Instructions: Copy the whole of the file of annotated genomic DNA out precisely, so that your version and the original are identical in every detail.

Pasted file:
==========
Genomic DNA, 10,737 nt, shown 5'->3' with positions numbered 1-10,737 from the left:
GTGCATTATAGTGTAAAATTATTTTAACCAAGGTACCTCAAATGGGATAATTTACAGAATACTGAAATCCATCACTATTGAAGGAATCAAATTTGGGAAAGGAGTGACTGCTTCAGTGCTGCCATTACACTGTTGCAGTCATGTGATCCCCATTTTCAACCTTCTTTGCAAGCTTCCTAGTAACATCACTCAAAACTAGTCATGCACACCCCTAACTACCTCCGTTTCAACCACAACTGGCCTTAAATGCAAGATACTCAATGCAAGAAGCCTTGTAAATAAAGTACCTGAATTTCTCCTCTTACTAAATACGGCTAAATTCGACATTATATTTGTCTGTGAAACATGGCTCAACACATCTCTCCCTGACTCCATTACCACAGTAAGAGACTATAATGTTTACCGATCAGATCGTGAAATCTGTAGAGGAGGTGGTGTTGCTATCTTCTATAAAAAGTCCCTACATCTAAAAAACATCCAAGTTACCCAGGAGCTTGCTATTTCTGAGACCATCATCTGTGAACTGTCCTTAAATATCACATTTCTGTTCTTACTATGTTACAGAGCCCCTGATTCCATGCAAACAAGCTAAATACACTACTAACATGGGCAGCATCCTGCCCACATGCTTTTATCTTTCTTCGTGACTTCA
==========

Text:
Genomic DNA, 10,737 nt, shown 5'->3' with positions numbered 1-10,737 from the left:
GTGCATTATAGTGTAAAATTATTTTAACCAAGGTACCTCAAATGGGATAATTTACAGAATACTGAAATCCATCACTATTGAAGGAATCAAATTTGGGAAAGGAGTGACTGCTTCAGTGCTGCCATTACACTGTTGCAGTCATGTGATCCCCATTTTCAACCTTCTTTGCAAGCTTCCTAGTAACATCACTCAAAACTAGTCATGCACACCCCTAACTACCTCCGTTTCAACCACAACTGGCCTTAAATGCAAGATACTCAATGCAAGAAGCCTTGTAAATAAAGTACCTGAATTTCTCCTCTTACTAAATACGGCTAAATTCGACATTATATTTGTCTGTGAAACATGGCTCAACACATCTCTCCCTGACTCCATTACCACAGTAAGAGACTATAATGTTTACCGATCAGATCGTGAAATCTGTAGAGGAGGTGGTGTTGCTATCTTCTATAAAAAGTCCCTACATCTAAAAAACATCCAAGTTACCCAGGAGCTTGCTATTTCTGAGACCATCATCTGTGAACTGTCCTTAAATATCACATTTCTGTTCTTACTATGTTACAGAGCCCCTGATTCCATGCAAACAAGCTAAATACACTACTAACATGGGCAGCATCCTGCCCACATGCTTTTATCTTTCTTCGTGACTTCA